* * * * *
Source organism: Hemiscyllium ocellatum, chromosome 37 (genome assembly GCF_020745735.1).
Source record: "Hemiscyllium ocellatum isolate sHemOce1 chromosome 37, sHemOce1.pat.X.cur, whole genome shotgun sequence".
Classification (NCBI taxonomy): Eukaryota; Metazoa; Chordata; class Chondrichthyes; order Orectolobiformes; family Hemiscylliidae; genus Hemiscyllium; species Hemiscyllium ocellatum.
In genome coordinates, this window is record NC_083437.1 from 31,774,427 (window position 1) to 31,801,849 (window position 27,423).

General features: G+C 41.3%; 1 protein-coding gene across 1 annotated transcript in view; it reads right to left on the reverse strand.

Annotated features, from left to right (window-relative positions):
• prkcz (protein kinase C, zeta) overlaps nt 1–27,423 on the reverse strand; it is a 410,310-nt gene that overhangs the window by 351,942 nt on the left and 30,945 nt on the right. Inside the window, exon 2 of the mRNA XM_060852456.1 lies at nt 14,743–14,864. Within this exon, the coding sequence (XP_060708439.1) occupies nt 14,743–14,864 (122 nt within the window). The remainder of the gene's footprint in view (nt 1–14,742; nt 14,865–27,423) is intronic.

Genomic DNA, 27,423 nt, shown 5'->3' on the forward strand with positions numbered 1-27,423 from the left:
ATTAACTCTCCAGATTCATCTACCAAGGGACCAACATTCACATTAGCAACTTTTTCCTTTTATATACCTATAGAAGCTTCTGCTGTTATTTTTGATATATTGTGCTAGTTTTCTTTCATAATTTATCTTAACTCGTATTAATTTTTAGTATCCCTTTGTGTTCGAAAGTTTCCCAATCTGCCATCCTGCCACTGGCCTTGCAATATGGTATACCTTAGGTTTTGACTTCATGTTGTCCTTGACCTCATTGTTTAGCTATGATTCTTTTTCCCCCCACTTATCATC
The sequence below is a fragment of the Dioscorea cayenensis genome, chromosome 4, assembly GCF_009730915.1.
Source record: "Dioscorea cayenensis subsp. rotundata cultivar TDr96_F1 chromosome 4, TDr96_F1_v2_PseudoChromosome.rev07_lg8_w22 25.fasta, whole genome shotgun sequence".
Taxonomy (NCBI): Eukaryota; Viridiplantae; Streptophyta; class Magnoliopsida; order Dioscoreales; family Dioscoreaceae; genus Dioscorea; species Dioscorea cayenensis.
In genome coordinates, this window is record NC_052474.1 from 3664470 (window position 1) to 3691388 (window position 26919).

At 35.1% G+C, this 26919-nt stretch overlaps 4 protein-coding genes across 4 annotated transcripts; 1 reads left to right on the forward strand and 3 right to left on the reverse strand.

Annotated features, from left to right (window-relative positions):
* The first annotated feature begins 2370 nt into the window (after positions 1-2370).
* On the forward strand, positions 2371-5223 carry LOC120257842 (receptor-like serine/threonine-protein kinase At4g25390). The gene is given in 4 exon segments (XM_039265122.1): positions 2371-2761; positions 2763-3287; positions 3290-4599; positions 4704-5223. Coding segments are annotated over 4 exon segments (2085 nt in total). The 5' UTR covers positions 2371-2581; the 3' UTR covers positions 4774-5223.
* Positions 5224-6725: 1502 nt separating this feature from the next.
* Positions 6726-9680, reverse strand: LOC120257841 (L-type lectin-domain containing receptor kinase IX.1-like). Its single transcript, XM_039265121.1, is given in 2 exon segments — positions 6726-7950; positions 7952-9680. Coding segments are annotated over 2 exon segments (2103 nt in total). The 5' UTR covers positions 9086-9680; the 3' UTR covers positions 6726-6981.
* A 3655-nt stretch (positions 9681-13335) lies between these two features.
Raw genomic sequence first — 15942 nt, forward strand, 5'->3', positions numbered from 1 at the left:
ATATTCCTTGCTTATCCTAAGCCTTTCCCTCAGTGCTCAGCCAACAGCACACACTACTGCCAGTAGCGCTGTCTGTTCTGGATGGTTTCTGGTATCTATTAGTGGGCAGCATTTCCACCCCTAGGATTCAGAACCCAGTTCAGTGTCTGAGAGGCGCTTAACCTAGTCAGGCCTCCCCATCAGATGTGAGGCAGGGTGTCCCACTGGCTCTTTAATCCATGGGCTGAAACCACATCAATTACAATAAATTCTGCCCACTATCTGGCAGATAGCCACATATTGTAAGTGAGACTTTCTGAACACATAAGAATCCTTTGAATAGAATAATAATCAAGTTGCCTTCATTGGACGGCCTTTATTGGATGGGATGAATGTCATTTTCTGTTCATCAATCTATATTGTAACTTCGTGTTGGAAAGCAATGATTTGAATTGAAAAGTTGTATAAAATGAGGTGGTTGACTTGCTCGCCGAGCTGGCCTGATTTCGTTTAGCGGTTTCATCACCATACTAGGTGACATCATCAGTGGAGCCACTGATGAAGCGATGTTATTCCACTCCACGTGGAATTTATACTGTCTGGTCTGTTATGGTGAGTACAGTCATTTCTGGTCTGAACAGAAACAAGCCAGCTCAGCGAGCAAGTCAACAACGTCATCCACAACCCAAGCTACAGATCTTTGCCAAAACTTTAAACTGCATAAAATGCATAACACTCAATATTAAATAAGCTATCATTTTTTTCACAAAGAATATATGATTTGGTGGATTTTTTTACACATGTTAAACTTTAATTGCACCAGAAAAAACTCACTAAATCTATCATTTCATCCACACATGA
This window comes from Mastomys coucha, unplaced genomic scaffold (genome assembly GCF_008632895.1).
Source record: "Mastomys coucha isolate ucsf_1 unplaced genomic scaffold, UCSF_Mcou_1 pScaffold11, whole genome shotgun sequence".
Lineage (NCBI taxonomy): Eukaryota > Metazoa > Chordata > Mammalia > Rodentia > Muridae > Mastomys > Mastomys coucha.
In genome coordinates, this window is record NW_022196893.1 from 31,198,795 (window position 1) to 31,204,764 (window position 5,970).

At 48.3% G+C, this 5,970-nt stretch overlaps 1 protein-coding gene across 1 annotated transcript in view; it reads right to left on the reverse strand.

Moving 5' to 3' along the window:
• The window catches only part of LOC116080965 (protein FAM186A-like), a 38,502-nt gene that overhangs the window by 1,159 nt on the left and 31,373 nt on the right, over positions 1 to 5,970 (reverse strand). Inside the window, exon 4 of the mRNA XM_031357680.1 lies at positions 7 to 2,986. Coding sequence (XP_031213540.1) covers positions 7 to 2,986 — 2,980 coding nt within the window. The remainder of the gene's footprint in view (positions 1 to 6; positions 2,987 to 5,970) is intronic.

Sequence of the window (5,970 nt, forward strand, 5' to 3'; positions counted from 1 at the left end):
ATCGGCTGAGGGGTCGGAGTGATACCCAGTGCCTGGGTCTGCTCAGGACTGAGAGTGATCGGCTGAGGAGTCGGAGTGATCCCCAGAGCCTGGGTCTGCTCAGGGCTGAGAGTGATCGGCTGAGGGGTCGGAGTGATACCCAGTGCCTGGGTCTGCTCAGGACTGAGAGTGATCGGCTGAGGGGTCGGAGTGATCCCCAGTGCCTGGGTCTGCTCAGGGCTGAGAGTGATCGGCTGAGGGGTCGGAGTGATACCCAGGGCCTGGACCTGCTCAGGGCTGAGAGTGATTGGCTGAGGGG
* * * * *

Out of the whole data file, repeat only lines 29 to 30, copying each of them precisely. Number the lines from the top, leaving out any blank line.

• The window catches only part of LOC116080965 (protein FAM186A-like), a 38,502-nt gene that overhangs the window by 1,159 nt on the left and 31,373 nt on the right, over positions 1 to 5,970 (reverse strand). Inside the window, exon 4 of the mRNA XM_031357680.1 lies at positions 7 to 2,986. Coding sequence (XP_031213540.1) covers positions 7 to 2,986 — 2,980 coding nt within the window. The remainder of the gene's footprint in view (positions 1 to 6; positions 2,987 to 5,970) is intronic.

Sequence of the window (5,970 nt, forward strand, 5' to 3'; positions counted from 1 at the left end):